South reels as Farmers Meat Market prepares to shut doors

Windhoek-The local meat export industry is to lose a gem in the mainstay of Namibian sheep farming when the Farmers Meat Market's Mariental abattoir shuts its gates on September 30.

Directors of the state-of-the-art EU-approved abattoir, which exports lamb and springbok meat to Europe, Norway and South Africa, have confirmed to Farmers Forum that the private company's proud record since 1998 will come to an end at the end of this month.

The export abattoir complies with world food standard requirements and therefore adheres to international traceability and health standards. The Namibian livestock producer formed an integral part of the company and was the primary link in the value-adding chain of the meat industry.

But the tide has changed and tough economic times, coupled with consecutive droughts, the non-availability of slaughter-ready sheep and low sheep prices all played a part in the decision to close the facility.

The Mariental Abattoir has a slaughter capacity of 260,000 lambs annually and slaughters about 12,000 springbok yearly to supply customers in South Africa and abroad. Lamb meat is de-boned for the European and Norwegian markets under strict food safety and hygiene standards.

The financially unstable Mariental Abattoir, which falls under the Farmers' Meat Market, employed some 150 employees and the closure came about due to it operating below capacity. As a result, it was running at a financial loss.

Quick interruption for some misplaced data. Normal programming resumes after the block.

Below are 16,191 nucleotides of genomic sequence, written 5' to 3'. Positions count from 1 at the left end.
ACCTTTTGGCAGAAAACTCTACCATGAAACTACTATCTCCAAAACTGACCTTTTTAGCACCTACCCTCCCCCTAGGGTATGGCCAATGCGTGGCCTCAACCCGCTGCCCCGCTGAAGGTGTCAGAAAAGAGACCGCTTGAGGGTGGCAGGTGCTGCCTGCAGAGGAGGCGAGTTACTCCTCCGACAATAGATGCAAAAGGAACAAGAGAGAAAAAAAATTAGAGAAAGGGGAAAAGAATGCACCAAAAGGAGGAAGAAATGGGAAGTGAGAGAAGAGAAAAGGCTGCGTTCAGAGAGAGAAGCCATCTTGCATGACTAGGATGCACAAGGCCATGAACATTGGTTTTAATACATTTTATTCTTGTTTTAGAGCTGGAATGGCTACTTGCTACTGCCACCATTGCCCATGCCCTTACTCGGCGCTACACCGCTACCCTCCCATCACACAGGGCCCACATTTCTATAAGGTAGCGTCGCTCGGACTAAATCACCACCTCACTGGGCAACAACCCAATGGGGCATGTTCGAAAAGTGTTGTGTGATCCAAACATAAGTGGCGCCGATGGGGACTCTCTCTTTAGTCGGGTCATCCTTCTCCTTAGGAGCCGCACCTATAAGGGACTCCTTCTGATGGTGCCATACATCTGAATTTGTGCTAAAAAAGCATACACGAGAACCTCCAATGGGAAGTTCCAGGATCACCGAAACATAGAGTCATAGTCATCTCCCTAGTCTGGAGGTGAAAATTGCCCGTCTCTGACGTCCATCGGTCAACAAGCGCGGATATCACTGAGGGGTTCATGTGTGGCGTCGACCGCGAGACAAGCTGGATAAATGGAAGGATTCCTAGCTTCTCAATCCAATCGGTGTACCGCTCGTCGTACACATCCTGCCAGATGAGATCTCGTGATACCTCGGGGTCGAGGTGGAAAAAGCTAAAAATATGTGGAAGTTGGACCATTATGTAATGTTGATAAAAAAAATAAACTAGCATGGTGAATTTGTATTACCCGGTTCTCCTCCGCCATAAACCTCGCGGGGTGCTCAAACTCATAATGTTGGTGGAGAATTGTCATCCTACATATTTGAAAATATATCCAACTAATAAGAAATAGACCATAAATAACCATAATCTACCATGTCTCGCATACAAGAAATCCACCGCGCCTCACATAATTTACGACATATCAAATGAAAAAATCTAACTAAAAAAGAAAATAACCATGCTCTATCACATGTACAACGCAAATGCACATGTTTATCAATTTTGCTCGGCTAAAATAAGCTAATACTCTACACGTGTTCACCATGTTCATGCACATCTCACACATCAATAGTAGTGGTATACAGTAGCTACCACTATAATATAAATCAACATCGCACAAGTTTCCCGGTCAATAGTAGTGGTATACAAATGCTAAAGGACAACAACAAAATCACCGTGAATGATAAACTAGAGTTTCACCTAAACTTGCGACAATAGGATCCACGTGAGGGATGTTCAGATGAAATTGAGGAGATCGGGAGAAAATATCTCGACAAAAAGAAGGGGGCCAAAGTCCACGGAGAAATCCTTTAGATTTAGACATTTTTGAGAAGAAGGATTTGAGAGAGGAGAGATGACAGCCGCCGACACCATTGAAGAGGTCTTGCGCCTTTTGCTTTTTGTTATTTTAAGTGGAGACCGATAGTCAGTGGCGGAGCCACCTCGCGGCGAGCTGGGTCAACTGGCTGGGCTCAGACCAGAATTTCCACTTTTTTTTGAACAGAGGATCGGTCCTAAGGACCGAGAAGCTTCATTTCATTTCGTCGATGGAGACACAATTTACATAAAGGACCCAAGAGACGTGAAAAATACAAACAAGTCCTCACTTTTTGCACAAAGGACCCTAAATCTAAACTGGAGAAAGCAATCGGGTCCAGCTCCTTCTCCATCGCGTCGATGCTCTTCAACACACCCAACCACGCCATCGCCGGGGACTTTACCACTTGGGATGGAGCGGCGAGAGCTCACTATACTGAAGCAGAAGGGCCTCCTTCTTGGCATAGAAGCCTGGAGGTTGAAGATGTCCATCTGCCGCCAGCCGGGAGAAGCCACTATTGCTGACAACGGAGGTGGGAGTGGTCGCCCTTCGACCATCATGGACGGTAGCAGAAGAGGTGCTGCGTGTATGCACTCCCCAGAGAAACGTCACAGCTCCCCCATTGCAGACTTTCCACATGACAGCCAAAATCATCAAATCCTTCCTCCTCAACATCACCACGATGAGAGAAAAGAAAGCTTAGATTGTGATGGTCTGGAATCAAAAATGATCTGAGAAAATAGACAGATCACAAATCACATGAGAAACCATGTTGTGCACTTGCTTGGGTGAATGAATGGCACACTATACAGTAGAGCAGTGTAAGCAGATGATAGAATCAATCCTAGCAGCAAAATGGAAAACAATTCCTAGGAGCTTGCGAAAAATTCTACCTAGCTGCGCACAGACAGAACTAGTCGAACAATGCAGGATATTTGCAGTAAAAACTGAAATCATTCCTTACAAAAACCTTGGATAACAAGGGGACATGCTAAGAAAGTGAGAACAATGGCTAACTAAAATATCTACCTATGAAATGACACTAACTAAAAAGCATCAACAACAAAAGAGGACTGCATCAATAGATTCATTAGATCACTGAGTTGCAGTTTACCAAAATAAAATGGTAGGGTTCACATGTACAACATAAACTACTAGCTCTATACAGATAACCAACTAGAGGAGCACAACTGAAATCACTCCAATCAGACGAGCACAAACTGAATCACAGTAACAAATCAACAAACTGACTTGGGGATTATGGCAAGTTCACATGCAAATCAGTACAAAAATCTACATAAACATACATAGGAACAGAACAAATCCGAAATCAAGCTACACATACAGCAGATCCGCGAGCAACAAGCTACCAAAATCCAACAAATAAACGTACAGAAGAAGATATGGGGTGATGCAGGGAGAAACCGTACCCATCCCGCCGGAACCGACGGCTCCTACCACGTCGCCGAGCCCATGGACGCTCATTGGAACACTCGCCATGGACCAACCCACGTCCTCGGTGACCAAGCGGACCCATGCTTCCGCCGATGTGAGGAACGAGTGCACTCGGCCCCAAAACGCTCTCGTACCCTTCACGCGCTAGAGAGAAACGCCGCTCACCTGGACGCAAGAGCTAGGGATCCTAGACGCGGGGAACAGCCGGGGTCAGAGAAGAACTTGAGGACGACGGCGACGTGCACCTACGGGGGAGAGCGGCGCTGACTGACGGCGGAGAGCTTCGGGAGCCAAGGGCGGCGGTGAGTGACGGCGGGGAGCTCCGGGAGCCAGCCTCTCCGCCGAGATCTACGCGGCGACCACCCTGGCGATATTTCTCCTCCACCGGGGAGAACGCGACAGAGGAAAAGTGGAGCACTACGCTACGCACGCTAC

Executive chairperson Christo van Niekerk says all stakeholders have already been informed about the closure due to economic reasons.

Due to severe drought and the unfavourable trading conditions in the small stock industry in Namibia, the company has made big losses and continues to make those losses. The shareholders of the company cannot sustain these losses and operations at the abattoir will cease at the end of the month, van Niekerk said.

Through an unfortunate confluence of events, it is the expressed opinion of the board that the operating environment for an export-approved abattoir has degenerated to such an extent that the business is no longer viable, he noted, further adding that the company has invested substantially in the world class export approved abattoir and has created job opportunities for many Namibians in the process.

It is a sad reality that due to a lack of support for local value addition they have to bid their producers, employees and stakeholders farewell. Retrenchment packages and all salary payments will be dealt with before the closure on September 30. The Farmers' Meat Market had positioned itself by investing heavily in its Mariental abattoir in the form of a N$4 million de-boning plant some ten years ago. It is estimated that the abattoir slaughtered at less than half of its capacity over the past year.

During the same period, some 80 percent of all marketable sheep left the country on the hoof. No export levy is imposed on the export of live 'slaughterable' small stock. This means abattoirs are not able to pay a competitive price to producers and therefore the vast number of slaughterable small stock leave Namibia on the hoof.

Source: New Era Newspaper Namibia